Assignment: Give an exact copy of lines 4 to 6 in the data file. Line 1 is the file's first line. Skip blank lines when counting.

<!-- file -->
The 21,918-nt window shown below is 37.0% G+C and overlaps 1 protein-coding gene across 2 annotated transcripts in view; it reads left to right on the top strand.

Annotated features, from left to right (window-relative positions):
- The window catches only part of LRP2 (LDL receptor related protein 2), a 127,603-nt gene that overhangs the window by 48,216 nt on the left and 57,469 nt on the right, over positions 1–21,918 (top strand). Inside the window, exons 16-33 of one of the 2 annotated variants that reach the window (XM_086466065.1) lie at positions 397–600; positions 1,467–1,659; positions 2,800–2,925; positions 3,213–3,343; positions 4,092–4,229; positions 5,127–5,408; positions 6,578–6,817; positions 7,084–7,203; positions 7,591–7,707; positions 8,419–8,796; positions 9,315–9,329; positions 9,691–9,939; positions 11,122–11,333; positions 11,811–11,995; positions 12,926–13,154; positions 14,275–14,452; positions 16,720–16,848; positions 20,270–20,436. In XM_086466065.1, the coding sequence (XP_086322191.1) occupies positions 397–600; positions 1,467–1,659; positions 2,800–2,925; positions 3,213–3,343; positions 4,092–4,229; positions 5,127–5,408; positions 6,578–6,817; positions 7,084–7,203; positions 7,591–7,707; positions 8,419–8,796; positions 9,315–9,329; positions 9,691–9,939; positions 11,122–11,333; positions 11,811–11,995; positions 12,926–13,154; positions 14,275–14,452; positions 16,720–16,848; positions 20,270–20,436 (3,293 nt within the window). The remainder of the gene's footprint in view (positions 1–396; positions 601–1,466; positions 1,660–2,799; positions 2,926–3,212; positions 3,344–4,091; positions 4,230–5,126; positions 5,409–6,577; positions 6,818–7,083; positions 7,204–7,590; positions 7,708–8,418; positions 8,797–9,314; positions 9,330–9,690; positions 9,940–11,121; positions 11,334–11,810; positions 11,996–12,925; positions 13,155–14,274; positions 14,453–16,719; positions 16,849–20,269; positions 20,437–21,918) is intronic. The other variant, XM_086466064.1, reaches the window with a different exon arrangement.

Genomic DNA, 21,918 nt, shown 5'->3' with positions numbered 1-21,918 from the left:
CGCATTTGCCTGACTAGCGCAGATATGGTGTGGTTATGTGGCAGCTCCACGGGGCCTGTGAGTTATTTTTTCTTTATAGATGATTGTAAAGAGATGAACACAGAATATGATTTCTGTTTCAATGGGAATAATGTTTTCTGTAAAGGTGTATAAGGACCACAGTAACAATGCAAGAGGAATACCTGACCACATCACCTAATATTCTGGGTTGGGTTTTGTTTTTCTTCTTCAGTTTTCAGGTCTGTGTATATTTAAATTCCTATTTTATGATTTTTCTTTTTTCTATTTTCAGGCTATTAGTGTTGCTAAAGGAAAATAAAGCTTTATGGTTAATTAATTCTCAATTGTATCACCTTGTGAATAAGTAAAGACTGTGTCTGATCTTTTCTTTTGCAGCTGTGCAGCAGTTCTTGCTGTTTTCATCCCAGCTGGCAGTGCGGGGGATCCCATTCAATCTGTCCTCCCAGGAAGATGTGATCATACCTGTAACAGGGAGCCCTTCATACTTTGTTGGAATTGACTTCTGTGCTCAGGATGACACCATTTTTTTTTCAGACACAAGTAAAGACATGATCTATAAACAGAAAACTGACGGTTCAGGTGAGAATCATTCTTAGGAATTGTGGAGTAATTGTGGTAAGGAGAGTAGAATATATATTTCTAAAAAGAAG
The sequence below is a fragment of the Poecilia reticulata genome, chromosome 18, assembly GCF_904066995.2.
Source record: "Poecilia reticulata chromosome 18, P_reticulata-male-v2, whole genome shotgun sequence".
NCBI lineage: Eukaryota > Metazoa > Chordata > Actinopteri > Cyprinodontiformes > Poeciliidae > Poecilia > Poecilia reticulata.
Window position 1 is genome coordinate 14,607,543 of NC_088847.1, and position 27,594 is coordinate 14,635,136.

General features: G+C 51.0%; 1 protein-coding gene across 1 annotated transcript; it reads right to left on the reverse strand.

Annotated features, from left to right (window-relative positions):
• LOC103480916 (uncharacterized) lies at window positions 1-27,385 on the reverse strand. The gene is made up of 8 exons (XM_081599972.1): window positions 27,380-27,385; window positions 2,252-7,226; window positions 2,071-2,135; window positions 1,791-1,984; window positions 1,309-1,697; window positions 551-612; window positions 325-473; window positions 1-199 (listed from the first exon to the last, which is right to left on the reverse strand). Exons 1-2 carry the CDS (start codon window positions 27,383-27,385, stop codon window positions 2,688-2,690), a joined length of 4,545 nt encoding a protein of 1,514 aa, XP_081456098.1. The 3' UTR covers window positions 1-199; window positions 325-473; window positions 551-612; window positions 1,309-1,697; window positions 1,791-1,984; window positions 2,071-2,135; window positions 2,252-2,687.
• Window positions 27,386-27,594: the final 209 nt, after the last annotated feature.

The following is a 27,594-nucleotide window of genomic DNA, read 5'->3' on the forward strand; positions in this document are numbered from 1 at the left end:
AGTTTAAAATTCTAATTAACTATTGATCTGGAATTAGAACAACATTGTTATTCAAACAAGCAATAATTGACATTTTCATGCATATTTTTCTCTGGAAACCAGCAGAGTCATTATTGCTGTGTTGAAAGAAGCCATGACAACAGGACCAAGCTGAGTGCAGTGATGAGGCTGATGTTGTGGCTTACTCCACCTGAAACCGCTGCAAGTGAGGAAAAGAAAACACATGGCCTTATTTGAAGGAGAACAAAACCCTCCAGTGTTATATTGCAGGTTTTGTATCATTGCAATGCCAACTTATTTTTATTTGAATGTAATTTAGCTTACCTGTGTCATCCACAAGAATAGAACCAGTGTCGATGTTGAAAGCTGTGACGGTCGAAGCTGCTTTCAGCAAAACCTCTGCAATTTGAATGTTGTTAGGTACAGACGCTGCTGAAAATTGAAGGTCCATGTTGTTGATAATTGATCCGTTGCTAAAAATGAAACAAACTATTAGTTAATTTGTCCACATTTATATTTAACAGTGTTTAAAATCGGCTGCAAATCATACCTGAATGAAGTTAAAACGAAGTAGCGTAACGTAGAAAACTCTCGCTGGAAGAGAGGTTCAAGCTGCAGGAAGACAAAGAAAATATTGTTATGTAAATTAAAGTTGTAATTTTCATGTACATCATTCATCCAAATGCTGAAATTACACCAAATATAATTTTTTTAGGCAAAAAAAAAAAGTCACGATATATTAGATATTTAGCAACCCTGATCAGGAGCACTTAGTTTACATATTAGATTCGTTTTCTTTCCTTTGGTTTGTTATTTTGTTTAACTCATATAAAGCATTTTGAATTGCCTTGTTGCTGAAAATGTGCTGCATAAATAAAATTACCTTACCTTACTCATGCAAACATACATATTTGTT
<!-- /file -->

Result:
Genomic DNA, 21,918 nt, shown 5'->3' with positions numbered 1-21,918 from the left:
CGCATTTGCCTGACTAGCGCAGATATGGTGTGGTTATGTGGCAGCTCCACGGGGCCTGTGAGTTATTTTTTCTTTATAGATGATTGTAAAGAGATGAACACAGAATATGATTTCTGTTTCAATGGGAATAATGTTTTCTGTAAAGGTGTATAAGGACCACAGTAACAATGCAAGAGGAATACCTGACCACATCACCTAATATTCTGGGTTGGGTTTTGTTTTTCTTCTTCAGTTTTCAGGTCTGTGTATATTTAAATTCCTATTTTATGATTTTTCTTTTTTCTATTTTCAGGCTATTAGTGTTGCTAAAGGAAAATAAAGCTTTATGGTTAATTAATTCTCAATTGTATCACCTTGTGAATAAGTAAAGACTGTGTCTGATCTTTTCTTTTGCAGCTGTGCAGCAGTTCTTGCTGTTTTCATCCCAGCTGGCAGTGCGGGGGATCCCATTCAATCTGTCCTCCCAGGAAGATGTGATCATACCTGTAACAGGGAGCCCTTCATACTTTGTTGGAATTGACTTCTGTGCTCAGGATGACACCATTTTTTTTTCAGACACAAGTAAAGACATGATCTATAAACAGAAAACTGACGGTTCAGGTGAGAATCATTCTTAGGAATTGTGGAGTAATTGTGGTAAGGAGAGTAGAATATATATTTCTAAAAAGAAG
The sequence below is a fragment of the Poecilia reticulata genome, chromosome 18, assembly GCF_904066995.2.